Mr. Altman thought the essay nailed a big problem: In the face of the “internet mob” that guarded against sexism and racism, entrepreneurs had less room to explore new ideas. Many of their ideas, such as intelligence augmentation and genetic engineering, ran afoul of the Blue Tribe.
Mr. XXXXX was not a member of the Blue Tribe. He was not a voice from the conservative Red Tribe (“opposing gay marriage,” “getting conspicuously upset about terrorists and commies”). He identified with something called the Grey Tribe — as did many in Silicon Valley.
The Grey Tribe was characterized by libertarian beliefs, atheism, “vague annoyance that the question of gay rights even comes up,” and “reading lots of blogs,” he wrote. Most significantly, it believed in absolute free speech.
The essay on these tribes, Mr. Altman told me, was an inflection point for Silicon Valley. “It was a moment that people talked about a lot, lot, lot,” he said.
He did not mention names. But Slate Star Codex carried an endorsement from Paul Graham, founder of Y Combinator. It was read by Patrick Collison, chief executive of Stripe, the billion-dollar start-up that emerged from the accelerator. Venture capitalists like Marc Andreessen, and Ben Horowitz followed the blog on Twitter.
I’m struck by how the NYT is obsessed with the doxing the identities of bloggers Scott Alexander and Mencius Moldbug, but not with the doxing that Ben Horowitz is the son of David Horowitz, much like they won’t report that David Friedman is the son of ultra-famous Nobel Laureate Milton Friedman. All six of these brilliant people are Jewish, but for some reason mentioning their dads is off limits, probably because NYT subscribers won’t notice that that Metz’s article is anti-Semitic unless he mentions the elder Friedman and Horowitz.
And in some ways, two of the world’s prominent A.I. labs — organizations that are tackling some of the tech industry’s most ambitious and potentially powerful projects — grew out of the Rationalist movement.
In 2005, Peter Thiel, the co-founder of PayPal and an early investor in Facebook, befriended Mr. Yudkowsky and gave money to MIRI. In 2010, at Mr. Thiel’s San Francisco townhouse, Mr. Yudkowsky introduced him to a pair of young researchers named Shane Legg and Demis Hassabis. That fall, with an investment from Mr. Thiel’s firm, the two created an A.I. lab called DeepMind.
Like the Rationalists, they believed that A.I could end up turning against humanity, and because they held this belief, they felt they were among the only ones who were prepared to built it in a safe way.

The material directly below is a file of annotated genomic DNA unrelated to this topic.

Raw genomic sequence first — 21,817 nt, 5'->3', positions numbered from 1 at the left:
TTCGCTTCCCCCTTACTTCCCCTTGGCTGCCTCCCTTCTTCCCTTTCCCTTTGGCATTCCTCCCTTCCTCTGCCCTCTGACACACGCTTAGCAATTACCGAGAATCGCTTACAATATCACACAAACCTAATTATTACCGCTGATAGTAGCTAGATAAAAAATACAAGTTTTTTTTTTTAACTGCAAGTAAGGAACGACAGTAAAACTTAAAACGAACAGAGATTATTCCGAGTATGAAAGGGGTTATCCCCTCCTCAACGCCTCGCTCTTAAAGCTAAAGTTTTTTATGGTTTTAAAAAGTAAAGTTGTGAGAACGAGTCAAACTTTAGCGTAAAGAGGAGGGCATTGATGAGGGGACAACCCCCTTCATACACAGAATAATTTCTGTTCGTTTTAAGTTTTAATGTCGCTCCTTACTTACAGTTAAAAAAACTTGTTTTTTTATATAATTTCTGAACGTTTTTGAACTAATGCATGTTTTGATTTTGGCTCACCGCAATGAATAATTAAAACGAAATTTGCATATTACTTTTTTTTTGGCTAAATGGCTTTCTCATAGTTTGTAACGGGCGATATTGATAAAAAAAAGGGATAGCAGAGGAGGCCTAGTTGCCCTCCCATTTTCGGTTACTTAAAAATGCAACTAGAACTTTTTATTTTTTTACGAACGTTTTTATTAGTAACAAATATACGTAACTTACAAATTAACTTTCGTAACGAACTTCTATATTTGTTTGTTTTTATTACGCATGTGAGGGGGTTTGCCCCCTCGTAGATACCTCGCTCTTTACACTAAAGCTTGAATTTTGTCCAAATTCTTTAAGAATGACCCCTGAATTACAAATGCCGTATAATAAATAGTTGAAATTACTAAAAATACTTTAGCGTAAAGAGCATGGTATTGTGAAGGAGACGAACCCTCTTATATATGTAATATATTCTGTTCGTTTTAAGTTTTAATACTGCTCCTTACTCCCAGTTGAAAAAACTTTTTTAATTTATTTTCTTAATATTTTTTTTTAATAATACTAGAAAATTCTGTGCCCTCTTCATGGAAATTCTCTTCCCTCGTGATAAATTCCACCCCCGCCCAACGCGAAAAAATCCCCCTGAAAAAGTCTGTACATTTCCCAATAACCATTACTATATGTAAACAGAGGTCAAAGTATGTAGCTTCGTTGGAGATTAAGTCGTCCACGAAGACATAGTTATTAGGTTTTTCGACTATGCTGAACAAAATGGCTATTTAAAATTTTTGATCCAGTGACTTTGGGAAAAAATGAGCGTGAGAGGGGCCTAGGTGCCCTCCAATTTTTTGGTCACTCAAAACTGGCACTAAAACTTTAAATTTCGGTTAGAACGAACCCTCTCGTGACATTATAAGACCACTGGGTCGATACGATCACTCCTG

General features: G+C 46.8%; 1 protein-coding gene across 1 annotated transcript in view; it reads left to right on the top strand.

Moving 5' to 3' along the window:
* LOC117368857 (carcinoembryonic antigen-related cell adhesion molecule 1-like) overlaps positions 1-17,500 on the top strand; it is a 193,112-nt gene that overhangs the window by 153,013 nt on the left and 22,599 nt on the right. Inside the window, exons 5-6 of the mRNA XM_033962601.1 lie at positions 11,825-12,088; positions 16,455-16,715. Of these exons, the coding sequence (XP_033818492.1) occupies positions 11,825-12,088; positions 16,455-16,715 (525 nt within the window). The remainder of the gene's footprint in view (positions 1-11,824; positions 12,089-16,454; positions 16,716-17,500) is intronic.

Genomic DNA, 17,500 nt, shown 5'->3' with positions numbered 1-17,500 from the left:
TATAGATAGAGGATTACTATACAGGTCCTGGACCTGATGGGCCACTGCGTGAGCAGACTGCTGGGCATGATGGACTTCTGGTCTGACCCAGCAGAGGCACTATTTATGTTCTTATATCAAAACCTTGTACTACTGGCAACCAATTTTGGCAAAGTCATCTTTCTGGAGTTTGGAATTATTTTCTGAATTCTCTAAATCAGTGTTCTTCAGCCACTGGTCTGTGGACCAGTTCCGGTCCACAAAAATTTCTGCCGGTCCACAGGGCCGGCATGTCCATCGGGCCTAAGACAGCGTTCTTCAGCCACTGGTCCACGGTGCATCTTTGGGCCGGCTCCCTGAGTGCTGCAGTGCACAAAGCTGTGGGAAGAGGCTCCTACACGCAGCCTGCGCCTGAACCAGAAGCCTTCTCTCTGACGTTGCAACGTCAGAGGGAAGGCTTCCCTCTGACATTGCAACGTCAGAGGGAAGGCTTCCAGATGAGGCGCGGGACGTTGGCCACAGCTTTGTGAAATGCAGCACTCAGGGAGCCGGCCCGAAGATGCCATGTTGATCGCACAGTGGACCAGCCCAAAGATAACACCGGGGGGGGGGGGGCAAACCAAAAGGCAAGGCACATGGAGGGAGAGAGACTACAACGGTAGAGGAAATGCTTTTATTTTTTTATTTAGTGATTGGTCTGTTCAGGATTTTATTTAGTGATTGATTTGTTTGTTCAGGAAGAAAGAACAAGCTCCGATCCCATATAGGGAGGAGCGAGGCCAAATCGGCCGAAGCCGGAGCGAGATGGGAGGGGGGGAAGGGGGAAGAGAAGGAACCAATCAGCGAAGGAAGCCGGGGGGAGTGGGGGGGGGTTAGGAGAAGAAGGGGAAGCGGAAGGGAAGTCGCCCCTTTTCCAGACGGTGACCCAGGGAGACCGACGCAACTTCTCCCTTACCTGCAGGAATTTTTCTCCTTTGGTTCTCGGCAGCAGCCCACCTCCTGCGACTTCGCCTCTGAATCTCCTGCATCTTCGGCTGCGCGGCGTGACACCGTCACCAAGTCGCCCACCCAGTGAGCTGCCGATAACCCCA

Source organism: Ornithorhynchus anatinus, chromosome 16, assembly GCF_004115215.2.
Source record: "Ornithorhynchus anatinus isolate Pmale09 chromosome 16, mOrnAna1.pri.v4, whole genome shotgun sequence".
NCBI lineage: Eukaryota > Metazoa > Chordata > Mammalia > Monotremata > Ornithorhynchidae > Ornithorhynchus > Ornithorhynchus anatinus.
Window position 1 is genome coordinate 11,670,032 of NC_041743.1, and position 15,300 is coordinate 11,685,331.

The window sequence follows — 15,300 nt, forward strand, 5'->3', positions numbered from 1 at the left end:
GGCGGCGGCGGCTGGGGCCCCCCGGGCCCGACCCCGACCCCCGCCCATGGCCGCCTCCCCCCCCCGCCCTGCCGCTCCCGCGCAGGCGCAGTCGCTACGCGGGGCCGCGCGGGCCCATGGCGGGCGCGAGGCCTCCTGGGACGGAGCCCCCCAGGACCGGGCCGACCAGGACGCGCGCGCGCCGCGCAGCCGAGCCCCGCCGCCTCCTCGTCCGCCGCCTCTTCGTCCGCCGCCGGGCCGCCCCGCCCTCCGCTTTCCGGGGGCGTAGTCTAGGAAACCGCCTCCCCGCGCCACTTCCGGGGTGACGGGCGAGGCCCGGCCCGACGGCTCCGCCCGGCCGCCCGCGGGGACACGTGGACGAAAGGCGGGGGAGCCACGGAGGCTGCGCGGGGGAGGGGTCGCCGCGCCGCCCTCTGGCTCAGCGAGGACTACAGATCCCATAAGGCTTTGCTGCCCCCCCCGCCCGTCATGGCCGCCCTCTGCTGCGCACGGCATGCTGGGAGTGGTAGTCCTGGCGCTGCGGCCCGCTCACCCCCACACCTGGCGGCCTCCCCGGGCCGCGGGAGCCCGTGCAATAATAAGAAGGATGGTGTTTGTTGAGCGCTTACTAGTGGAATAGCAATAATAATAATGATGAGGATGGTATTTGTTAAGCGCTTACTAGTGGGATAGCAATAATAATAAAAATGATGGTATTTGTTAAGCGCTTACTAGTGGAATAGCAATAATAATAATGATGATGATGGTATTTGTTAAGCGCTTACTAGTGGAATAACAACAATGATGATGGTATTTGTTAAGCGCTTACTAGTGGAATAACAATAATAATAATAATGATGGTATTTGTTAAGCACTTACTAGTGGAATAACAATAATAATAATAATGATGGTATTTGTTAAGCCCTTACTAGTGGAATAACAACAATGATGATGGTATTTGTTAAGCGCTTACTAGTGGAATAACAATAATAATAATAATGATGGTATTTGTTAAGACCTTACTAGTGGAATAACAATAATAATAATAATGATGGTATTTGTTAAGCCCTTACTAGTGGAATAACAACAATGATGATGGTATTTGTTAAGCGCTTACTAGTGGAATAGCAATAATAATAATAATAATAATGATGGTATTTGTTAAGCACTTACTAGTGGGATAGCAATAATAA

In 2014, Google bought DeepMind for $650 million. The next year, Elon Musk — who also worried A.I. could destroy the world and met his partner, Grimes, because they shared an interest in a Rationalist thought experiment — founded OpenAI as a DeepMind competitor. Both labs hired from the Rationalist community.
The immigrants Thiel and Musk must be destroyed.
Or at least forced to donate billions to Ibram X. Kendi.
The fact that America’s greatest living African-American is a white guy is simply intolerable.
Part of the appeal of Slate Star Codex, faithful readers said, was Mr. XXXXX’s willingness to step outside acceptable topics. But he wrote in a wordy, often roundabout way that left many wondering what he really believed.
Mr. Aaronson, the University of Texas professor, was turned off by the more rigid and contrarian beliefs of the Rationalists, but he is one of the blog’s biggest champions and deeply admired that it didn’t avoid live-wire topics.
“It must have taken incredible guts for Scott to express his thoughts, misgivings and questions about some major ideological pillars of the modern world so openly, even if protected by a quasi-pseudonym,” he said.
It was the protection of that “quasi-pseudonym” that rankled Mr. XXXXX when I first got in touch with him. He declined to comment for this article.
As he explored science, philosophy and A.I., he also argued that the media ignored that men were often harassed by women. He described some feminists as something close to Voldemort, the embodiment of evil in the Harry Potter books. He said that affirmative action was difficult to distinguish from “discriminating against white men.”
You’ll notice that this article doesn’t quote any full sentences from Scott or Curtis, just tiny fragments of their endless oeuvres.
In one post, he aligned himself with Charles Murray, who proposed a link between race and I.Q. in “The Bell Curve.”